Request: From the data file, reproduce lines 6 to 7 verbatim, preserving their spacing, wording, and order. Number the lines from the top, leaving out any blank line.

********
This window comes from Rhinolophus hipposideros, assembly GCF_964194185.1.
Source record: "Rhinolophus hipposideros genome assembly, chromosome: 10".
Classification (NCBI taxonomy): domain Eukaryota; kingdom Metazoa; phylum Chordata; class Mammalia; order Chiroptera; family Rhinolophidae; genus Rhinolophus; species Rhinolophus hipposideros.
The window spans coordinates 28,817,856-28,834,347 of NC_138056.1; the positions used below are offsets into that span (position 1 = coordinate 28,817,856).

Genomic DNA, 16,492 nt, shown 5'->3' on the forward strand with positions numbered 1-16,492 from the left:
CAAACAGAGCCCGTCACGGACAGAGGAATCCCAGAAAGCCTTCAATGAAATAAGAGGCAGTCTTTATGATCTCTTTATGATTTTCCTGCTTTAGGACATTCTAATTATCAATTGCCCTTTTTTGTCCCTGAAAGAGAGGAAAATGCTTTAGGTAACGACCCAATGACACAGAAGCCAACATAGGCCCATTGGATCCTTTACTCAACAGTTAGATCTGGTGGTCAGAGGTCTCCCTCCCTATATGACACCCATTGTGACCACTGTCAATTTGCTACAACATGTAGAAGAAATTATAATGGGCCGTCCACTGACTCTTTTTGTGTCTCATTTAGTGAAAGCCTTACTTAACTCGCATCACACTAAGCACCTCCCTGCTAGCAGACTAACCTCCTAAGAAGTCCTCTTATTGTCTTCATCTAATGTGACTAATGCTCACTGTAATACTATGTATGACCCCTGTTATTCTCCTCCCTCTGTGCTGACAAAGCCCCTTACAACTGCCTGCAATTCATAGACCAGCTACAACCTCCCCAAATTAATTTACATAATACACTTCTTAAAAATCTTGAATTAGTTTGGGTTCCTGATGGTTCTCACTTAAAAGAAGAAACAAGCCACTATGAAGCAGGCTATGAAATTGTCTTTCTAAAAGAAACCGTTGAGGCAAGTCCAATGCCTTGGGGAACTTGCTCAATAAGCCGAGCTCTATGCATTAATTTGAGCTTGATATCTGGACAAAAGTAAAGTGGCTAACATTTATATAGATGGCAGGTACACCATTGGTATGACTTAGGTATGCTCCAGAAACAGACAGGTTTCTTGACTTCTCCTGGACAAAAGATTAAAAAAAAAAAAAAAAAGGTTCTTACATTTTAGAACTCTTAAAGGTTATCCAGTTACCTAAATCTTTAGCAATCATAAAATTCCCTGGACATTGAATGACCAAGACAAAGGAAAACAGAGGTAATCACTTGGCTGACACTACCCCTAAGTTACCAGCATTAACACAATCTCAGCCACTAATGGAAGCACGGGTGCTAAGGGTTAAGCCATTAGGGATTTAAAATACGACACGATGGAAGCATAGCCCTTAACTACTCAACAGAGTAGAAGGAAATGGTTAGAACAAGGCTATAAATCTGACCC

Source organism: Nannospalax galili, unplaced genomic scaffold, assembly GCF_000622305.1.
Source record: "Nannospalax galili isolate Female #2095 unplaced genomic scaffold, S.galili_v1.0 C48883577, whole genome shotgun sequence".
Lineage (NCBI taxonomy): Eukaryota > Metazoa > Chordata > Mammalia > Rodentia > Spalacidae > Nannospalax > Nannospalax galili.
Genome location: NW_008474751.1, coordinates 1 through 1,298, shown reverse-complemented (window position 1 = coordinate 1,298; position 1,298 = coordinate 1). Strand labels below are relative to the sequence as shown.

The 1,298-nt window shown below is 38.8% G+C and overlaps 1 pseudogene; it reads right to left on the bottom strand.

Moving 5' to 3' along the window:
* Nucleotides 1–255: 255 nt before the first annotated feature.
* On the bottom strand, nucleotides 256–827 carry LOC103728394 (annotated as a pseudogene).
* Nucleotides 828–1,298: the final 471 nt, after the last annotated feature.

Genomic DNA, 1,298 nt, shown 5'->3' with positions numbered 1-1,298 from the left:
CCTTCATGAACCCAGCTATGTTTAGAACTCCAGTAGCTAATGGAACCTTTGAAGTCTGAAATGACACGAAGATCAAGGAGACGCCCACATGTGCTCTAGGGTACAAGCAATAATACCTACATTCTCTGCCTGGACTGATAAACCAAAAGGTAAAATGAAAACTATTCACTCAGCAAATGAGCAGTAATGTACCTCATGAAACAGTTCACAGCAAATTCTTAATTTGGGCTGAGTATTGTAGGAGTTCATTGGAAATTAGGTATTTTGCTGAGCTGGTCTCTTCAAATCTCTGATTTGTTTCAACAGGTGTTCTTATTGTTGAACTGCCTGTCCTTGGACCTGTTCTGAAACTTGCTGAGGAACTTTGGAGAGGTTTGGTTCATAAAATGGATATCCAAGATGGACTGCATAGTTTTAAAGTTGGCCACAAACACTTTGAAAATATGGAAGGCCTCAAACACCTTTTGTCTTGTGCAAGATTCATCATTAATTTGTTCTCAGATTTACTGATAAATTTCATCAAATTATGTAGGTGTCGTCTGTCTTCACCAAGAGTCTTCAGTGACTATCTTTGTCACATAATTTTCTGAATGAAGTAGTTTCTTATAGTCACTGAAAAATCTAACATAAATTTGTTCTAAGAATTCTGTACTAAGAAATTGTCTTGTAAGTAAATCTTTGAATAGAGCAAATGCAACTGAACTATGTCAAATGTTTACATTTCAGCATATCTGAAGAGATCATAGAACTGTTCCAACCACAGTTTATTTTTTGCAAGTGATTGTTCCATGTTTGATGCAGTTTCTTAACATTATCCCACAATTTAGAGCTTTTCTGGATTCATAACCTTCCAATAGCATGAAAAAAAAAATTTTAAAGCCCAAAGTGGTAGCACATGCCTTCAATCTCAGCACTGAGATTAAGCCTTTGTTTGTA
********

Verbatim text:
CAAACAGAGCCCGTCACGGACAGAGGAATCCCAGAAAGCCTTCAATGAAATAAGAGGCAGTCTTTATGATCTCTTTATGATTTTCCTGCTTTAGGACATTCTAATTATCAATTGCCCTTTTTTGTCCCTGAAAGAGAGGAAAATGCTTTAGGTAACGACCCAATGACACAGAAGCCAACATAGGCCCATTGGATCCTTTACTCAACAGTTAGATCTGGTGGTCAGAGGTCTCCCTCCCTATATGACACCCATTGTGACCACTGTCAATTTGCTACAACATGTAGAAGAAATTATAATGGGCCGTCCACTGACTCTTTTTGTGTCTCATTTAGTGAAAGCCTTACTTAACTCGCATCACACTAAGCACCTCCCTGCTAGCAGACTAACCTCCTAAGAAGTCCTCTTATTGTCTTCATCTAATGTGACTAATGCTCACTGTAATACTATGTATGACCCCTGTTATTCTCCTCCCTCTGTGCTGACAAAGCCCCTTACAACTGCCTGCAATTCATAGACCAGCTACAACCTCCCCAAATTAATTTACATAATACACTTCTTAAAAATCTTGAATTAGTTTGGGTTCCTGATGGTTCTCACTTAAAAGAAGAAACAAGCCACTATGAAGCAGGCTATGAAATTGTCTTTCTAAAAGAAACCGTTGAGGCAAGTCCAATGCCTTGGGGAACTTGCTCAATAAGCCGAGCTCTATGCATTAATTTGAGCTTGATATCTGGACAAAAGTAAAGTGGCTAACATTTATATAGATGGCAGGTACACCATTGGTATGACTTAGGTATGCTCCAGAAACAGACAGGTTTCTTGACTTCTCCTGGACAAAAGATTAAAAAAAAAAAAAAAAAGGTTCTTACATTTTAGAACTCTTAAAGGTTATCCAGTTACCTAAATCTTTAGCAATCATAAAATTCCCTGGACATTGAATGACCAAGACAAAGGAAAACAGAGGTAATCACTTGGCTGACACTACCCCTAAGTTACCAGCATTAACACAATCTCAGCCACTAATGGAAGCACGGGTGCTAAGGGTTAAGCCATTAGGGATTTAAAATACGACACGATGGAAGCATAGCCCTTAACTACTCAACAGAGTAGAAGGAAATGGTTAGAACAAGGCTATAAATCTGACCC

Source organism: Nannospalax galili, unplaced genomic scaffold, assembly GCF_000622305.1.